At some point, an officiating error(s) in a football game is so egregious, there has to be a drastic change in the process.

The ACC finds itself at that crossroad because what transpired Saturday to end the Miami-Duke game was an abomination that must never be repeated. It was, at least in this television age of multiple instant-replay review angles, the worst miscarriage of justice in football history.

That’s not hyperbole. Nothing compares to the degree of officiating incompetence that occurred during and after Miami’s Corn Elder took the last of eight laterals 91 yards for a touchdown, resulting in UM’s 30-27 victory on the final play. The eye-popping kick return could potentially cost Duke the ACC Coastal Division title.

Nobody can dispute referee Jerry Magallanes and his seven-man crew totally messed up. If not, the ACC wouldn’t hand down one of the stiffest punishments possible, a two-game suspension for complete ineffectiveness.

A one-game penalty happens from time to time, but ACC commissioner John Swofford doubling the consequence indicates how strongly he felt about this debacle. It warranted suspension for the rest of the 2015 season, but that’s another issue.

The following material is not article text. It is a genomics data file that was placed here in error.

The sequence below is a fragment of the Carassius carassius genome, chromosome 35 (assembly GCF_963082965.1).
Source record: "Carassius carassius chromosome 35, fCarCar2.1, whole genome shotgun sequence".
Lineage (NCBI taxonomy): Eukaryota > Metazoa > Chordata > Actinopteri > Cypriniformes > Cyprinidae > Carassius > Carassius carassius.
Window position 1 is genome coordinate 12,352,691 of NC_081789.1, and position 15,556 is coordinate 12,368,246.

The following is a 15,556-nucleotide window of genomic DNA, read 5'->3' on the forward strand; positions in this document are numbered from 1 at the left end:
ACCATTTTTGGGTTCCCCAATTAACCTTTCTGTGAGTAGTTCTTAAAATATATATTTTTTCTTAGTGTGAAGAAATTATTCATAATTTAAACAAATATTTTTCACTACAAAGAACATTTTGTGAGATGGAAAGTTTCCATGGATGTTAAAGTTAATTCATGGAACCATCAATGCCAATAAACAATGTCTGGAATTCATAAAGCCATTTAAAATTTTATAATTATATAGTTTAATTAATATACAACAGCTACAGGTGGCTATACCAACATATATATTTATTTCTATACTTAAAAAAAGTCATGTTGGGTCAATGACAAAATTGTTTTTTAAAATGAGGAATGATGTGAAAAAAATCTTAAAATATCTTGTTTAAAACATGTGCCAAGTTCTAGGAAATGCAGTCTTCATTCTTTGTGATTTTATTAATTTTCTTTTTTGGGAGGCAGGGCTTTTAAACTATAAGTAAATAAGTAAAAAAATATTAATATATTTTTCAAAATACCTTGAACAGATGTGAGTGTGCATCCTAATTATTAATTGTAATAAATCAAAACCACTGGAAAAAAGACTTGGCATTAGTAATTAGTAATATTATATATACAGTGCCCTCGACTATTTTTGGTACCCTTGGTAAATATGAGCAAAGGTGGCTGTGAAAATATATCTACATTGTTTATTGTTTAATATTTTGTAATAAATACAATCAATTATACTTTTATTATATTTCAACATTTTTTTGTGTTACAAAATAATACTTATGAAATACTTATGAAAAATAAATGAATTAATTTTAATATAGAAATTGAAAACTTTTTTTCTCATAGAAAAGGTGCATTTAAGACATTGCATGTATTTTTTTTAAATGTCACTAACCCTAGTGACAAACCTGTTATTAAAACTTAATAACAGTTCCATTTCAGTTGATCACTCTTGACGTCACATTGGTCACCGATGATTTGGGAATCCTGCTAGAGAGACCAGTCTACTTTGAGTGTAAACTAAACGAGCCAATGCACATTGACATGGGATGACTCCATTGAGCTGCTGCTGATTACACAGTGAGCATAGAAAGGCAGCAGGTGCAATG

The Return, which Miami is shamefully branding to make money, should have never been a touchdown for many reasons. One, replay shows conclusively that UM running back Mark Walton’s knee was down before the ball completely left his hand on one lateral. A proper evaluation of that review would have ended the game.

In addition, an obvious block in the back was missed at the UM 16. Maybe the worst judgment was erring in how they waved off another penalty, plus not flagging Miami’s Rashawn Scott for leaving the sideline to celebrate on the field before the play ended.

That means, even without declaring Walton’s knee down, there should have been two penalties assessed from the UM 16, giving the Hurricanes one untimed down from their own 4.

What makes this so inexcusable is officials had the benefit of hindsight to get it right. Yet they still blew it.

It’s one thing to miss a call, or improperly judge pass interference (as UM fans bring up about the 2002 Fiesta Bowl) in live time. But for an entire crew to review a play multiple times in slow motion, talk it over, and still get it wrong, that’s the height of incompetence.

By league rules, an outcome cannot be overturned. But the ACC and every league, where an indisputable bad call (only those subject to review) with no time left changes the outcome, should adopt a rule reserving the right to alter a final score.

It’s the right thing to do for college football. This could well cost Duke a spot in the ACC title game. Technically, it also kept Miami alive for the same reward. Now imagine the fan uproar if the same circumstances cost Alabama or Ohio State a berth in the College Football Playoff?

The ACC has a history of suspect officiating. The worst thing would be to throw up its hands and do nothing. This UM-Duke fiasco must never happen to anybody ever again.

 

gene.frenette@jacksonville.com,

(904) 359-4540